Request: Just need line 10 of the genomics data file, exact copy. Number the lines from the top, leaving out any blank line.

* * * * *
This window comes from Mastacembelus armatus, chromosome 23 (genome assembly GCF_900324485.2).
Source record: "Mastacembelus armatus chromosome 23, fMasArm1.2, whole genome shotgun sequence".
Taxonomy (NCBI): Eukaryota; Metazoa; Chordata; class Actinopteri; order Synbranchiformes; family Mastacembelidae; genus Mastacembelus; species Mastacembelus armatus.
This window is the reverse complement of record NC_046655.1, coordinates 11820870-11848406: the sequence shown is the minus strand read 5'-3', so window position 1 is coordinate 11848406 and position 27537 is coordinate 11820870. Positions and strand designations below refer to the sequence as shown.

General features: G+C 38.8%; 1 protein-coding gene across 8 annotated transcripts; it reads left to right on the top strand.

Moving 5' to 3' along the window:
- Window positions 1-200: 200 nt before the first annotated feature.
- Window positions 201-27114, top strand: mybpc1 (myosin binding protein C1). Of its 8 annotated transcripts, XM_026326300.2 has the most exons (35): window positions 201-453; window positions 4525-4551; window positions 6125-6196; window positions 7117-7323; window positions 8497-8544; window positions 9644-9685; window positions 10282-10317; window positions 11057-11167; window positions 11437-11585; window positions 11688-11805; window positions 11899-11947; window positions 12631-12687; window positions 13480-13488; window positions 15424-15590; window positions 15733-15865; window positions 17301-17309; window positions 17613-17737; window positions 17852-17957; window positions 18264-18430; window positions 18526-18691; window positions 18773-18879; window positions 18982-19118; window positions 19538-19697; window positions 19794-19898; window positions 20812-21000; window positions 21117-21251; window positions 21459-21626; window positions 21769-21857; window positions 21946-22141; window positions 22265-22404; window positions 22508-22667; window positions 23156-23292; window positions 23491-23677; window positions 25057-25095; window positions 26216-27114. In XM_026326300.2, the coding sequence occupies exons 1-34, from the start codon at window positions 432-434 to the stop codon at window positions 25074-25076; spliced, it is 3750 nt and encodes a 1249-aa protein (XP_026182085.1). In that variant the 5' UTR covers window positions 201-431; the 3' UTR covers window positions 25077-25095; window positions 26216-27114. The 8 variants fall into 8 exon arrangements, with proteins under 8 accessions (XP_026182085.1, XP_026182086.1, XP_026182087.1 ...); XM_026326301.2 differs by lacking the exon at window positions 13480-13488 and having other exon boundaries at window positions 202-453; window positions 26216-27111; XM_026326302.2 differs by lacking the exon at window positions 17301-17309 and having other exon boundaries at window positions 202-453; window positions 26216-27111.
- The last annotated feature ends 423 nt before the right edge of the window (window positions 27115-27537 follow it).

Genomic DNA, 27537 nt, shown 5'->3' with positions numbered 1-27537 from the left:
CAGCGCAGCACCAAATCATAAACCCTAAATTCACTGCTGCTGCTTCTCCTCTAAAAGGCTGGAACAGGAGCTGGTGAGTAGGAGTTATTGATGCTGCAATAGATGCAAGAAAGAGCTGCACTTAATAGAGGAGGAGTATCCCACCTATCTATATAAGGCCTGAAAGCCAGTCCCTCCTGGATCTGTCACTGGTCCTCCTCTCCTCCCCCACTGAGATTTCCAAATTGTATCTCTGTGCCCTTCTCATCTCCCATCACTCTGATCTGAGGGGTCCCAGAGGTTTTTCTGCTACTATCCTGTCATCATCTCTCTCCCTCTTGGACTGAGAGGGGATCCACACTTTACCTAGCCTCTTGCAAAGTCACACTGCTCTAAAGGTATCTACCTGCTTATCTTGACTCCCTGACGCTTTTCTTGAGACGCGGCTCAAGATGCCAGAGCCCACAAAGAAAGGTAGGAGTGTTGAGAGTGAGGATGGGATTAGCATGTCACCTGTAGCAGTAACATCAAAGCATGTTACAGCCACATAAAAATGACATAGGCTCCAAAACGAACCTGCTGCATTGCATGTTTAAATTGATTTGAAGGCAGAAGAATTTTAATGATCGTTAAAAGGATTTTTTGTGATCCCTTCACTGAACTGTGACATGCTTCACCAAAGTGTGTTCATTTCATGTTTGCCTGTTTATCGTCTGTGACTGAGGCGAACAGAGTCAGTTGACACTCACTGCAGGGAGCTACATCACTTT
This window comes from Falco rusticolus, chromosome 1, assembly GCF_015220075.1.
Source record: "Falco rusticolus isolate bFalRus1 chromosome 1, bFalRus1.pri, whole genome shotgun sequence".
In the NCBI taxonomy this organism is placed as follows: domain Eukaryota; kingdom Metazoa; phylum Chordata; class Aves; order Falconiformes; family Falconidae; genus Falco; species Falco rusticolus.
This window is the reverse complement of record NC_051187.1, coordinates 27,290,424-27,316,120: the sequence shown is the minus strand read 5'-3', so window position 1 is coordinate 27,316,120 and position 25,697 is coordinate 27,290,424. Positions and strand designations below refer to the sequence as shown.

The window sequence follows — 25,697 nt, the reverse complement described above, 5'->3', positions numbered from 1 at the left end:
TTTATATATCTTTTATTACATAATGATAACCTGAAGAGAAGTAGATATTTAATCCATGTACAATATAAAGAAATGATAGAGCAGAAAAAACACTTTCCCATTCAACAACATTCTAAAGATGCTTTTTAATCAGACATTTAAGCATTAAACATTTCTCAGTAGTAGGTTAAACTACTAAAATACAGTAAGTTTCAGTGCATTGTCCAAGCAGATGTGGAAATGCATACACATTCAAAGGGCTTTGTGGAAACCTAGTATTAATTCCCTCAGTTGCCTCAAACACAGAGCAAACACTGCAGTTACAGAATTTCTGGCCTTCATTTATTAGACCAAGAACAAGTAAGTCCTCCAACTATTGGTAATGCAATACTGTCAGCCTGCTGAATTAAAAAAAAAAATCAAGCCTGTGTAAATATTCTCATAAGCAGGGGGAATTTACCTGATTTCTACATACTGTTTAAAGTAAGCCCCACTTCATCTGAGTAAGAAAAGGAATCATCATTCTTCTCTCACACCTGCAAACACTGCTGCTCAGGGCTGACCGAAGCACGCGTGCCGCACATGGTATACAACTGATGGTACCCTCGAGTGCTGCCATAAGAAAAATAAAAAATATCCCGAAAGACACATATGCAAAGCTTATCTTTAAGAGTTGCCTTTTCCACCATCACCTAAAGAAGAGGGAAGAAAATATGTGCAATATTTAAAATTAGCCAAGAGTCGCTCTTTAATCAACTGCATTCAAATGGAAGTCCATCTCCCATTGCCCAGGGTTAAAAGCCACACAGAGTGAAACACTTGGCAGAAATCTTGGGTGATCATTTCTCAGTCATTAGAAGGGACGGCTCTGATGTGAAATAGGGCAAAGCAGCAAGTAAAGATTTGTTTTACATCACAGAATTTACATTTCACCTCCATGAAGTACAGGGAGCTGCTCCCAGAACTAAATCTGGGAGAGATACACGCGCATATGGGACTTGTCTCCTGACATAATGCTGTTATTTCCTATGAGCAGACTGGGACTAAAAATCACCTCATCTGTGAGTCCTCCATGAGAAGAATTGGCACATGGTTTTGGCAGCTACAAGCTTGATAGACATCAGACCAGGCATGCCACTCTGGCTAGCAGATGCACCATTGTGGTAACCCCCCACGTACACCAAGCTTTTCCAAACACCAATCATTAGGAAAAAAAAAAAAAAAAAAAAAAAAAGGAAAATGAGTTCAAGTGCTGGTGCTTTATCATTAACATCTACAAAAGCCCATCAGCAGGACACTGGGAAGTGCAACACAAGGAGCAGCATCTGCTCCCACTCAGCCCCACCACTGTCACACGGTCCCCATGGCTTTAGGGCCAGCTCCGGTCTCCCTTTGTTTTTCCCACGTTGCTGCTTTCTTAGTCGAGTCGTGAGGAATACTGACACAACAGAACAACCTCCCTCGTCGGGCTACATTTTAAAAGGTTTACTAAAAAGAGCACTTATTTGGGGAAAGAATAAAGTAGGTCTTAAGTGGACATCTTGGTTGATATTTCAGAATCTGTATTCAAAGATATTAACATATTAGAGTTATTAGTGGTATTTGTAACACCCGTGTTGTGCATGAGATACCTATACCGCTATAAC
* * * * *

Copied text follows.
Genomic DNA, 27537 nt, shown 5'->3' with positions numbered 1-27537 from the left: